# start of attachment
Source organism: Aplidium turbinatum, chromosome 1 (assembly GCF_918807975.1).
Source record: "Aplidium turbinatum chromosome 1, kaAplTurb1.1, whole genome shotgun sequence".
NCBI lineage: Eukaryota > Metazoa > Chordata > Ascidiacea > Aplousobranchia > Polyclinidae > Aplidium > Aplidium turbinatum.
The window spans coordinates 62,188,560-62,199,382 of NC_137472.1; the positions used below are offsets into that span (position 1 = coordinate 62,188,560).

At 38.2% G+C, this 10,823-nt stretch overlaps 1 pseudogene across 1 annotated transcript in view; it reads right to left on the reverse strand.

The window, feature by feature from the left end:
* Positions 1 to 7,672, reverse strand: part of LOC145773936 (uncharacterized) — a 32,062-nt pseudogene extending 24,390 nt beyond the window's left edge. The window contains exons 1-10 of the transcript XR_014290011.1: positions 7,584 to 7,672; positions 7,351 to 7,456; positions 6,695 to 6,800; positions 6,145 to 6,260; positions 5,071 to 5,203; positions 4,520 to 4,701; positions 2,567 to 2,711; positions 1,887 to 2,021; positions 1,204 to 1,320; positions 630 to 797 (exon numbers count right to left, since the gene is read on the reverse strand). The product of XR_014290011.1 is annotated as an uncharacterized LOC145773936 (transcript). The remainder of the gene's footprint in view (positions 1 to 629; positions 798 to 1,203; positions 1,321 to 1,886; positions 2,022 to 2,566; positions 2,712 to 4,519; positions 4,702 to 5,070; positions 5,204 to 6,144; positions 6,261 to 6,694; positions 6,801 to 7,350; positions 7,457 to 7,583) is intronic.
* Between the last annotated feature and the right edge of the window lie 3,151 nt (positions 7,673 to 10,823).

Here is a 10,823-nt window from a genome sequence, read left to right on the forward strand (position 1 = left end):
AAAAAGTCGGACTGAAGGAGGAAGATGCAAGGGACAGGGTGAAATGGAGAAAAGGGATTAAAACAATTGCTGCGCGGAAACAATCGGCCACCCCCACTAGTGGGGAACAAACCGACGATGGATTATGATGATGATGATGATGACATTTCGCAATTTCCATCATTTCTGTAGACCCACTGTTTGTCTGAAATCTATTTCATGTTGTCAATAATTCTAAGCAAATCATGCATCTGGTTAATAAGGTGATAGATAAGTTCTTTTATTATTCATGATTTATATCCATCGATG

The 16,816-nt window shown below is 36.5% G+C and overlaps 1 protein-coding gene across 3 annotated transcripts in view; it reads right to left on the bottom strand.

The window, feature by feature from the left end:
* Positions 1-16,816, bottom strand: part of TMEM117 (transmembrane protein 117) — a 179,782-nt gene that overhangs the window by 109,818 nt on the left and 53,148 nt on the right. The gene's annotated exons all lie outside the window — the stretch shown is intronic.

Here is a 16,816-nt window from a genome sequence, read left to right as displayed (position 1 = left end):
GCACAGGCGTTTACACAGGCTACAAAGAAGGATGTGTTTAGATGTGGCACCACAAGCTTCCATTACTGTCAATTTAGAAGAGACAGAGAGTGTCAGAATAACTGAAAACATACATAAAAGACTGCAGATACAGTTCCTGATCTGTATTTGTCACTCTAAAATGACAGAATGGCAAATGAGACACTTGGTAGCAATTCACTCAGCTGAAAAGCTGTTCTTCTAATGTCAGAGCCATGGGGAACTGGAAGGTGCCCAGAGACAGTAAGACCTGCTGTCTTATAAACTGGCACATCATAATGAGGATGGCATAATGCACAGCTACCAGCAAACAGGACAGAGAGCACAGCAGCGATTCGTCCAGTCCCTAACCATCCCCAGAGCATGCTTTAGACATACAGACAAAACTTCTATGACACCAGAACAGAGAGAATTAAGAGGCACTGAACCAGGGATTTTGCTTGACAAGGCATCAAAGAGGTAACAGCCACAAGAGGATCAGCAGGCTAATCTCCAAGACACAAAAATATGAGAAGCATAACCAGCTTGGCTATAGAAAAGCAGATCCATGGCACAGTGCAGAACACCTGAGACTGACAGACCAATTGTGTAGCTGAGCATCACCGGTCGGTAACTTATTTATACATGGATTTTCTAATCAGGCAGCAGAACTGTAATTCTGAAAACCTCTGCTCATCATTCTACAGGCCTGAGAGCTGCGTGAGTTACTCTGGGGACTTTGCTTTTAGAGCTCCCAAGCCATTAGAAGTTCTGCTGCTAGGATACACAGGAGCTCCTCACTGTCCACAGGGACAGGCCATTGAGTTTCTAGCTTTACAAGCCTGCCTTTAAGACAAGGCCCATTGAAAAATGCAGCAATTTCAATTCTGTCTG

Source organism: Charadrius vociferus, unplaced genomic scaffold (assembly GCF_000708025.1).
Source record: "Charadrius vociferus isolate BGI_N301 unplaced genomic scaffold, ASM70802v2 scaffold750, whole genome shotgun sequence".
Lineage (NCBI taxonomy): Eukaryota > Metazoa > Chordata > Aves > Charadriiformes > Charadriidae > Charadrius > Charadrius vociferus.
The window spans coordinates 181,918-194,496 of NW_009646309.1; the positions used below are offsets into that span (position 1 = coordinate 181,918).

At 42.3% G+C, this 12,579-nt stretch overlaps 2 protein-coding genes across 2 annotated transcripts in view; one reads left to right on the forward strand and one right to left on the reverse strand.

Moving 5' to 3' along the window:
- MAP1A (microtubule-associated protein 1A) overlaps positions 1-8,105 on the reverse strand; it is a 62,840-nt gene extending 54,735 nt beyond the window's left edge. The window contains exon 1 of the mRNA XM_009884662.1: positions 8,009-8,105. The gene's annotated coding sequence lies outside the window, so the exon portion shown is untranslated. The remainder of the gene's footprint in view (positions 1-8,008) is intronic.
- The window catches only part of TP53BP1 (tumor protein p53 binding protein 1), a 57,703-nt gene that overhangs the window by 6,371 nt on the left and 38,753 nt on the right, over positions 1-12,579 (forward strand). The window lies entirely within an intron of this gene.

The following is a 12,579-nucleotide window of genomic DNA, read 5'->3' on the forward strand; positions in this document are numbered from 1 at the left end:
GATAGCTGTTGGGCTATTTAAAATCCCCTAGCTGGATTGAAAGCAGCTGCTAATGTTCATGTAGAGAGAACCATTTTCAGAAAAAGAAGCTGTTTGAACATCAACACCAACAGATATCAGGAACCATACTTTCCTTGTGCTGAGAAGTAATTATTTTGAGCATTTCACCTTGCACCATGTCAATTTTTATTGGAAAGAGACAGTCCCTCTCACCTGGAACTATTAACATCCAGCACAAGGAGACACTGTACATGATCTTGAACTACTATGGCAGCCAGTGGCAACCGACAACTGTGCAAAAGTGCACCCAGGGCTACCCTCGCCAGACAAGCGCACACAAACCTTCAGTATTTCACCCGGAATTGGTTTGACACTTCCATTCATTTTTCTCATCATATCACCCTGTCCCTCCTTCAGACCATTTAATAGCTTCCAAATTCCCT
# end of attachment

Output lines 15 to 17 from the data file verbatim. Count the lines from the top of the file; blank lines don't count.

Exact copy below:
GCACAGGCGTTTACACAGGCTACAAAGAAGGATGTGTTTAGATGTGGCACCACAAGCTTCCATTACTGTCAATTTAGAAGAGACAGAGAGTGTCAGAATAACTGAAAACATACATAAAAGACTGCAGATACAGTTCCTGATCTGTATTTGTCACTCTAAAATGACAGAATGGCAAATGAGACACTTGGTAGCAATTCACTCAGCTGAAAAGCTGTTCTTCTAATGTCAGAGCCATGGGGAACTGGAAGGTGCCCAGAGACAGTAAGACCTGCTGTCTTATAAACTGGCACATCATAATGAGGATGGCATAATGCACAGCTACCAGCAAACAGGACAGAGAGCACAGCAGCGATTCGTCCAGTCCCTAACCATCCCCAGAGCATGCTTTAGACATACAGACAAAACTTCTATGACACCAGAACAGAGAGAATTAAGAGGCACTGAACCAGGGATTTTGCTTGACAAGGCATCAAAGAGGTAACAGCCACAAGAGGATCAGCAGGCTAATCTCCAAGACACAAAAATATGAGAAGCATAACCAGCTTGGCTATAGAAAAGCAGATCCATGGCACAGTGCAGAACACCTGAGACTGACAGACCAATTGTGTAGCTGAGCATCACCGGTCGGTAACTTATTTATACATGGATTTTCTAATCAGGCAGCAGAACTGTAATTCTGAAAACCTCTGCTCATCATTCTACAGGCCTGAGAGCTGCGTGAGTTACTCTGGGGACTTTGCTTTTAGAGCTCCCAAGCCATTAGAAGTTCTGCTGCTAGGATACACAGGAGCTCCTCACTGTCCACAGGGACAGGCCATTGAGTTTCTAGCTTTACAAGCCTGCCTTTAAGACAAGGCCCATTGAAAAATGCAGCAATTTCAATTCTGTCTG

Source organism: Charadrius vociferus, unplaced genomic scaffold (assembly GCF_000708025.1).
Source record: "Charadrius vociferus isolate BGI_N301 unplaced genomic scaffold, ASM70802v2 scaffold750, whole genome shotgun sequence".